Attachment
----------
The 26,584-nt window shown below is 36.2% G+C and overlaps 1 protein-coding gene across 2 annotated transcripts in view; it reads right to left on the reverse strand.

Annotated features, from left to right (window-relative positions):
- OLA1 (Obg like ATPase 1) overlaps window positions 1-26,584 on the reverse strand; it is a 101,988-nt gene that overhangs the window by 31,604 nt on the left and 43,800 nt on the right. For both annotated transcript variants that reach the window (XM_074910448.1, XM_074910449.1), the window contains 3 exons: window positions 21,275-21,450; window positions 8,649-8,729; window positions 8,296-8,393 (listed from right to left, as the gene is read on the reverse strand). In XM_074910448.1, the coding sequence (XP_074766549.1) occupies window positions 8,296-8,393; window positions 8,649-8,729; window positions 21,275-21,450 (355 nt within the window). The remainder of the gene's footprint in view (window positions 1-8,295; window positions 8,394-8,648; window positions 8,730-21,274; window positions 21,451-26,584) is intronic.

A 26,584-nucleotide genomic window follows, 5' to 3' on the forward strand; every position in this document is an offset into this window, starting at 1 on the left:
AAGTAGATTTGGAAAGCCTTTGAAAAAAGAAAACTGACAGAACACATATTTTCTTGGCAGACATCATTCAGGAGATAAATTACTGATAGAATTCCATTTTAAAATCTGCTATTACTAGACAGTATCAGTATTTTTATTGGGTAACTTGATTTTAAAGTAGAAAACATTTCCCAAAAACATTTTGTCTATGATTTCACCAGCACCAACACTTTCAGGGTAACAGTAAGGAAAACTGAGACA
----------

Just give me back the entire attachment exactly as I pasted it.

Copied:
The 26,584-nt window shown below is 36.2% G+C and overlaps 1 protein-coding gene across 2 annotated transcripts in view; it reads right to left on the reverse strand.

Annotated features, from left to right (window-relative positions):
- OLA1 (Obg like ATPase 1) overlaps window positions 1-26,584 on the reverse strand; it is a 101,988-nt gene that overhangs the window by 31,604 nt on the left and 43,800 nt on the right. For both annotated transcript variants that reach the window (XM_074910448.1, XM_074910449.1), the window contains 3 exons: window positions 21,275-21,450; window positions 8,649-8,729; window positions 8,296-8,393 (listed from right to left, as the gene is read on the reverse strand). In XM_074910448.1, the coding sequence (XP_074766549.1) occupies window positions 8,296-8,393; window positions 8,649-8,729; window positions 21,275-21,450 (355 nt within the window). The remainder of the gene's footprint in view (window positions 1-8,295; window positions 8,394-8,648; window positions 8,730-21,274; window positions 21,451-26,584) is intronic.

A 26,584-nucleotide genomic window follows, 5' to 3' on the forward strand; every position in this document is an offset into this window, starting at 1 on the left:
AAGTAGATTTGGAAAGCCTTTGAAAAAAGAAAACTGACAGAACACATATTTTCTTGGCAGACATCATTCAGGAGATAAATTACTGATAGAATTCCATTTTAAAATCTGCTATTACTAGACAGTATCAGTATTTTTATTGGGTAACTTGATTTTAAAGTAGAAAACATTTCCCAAAAACATTTTGTCTATGATTTCACCAGCACCAACACTTTCAGGGTAACAGTAAGGAAAACTGAGACA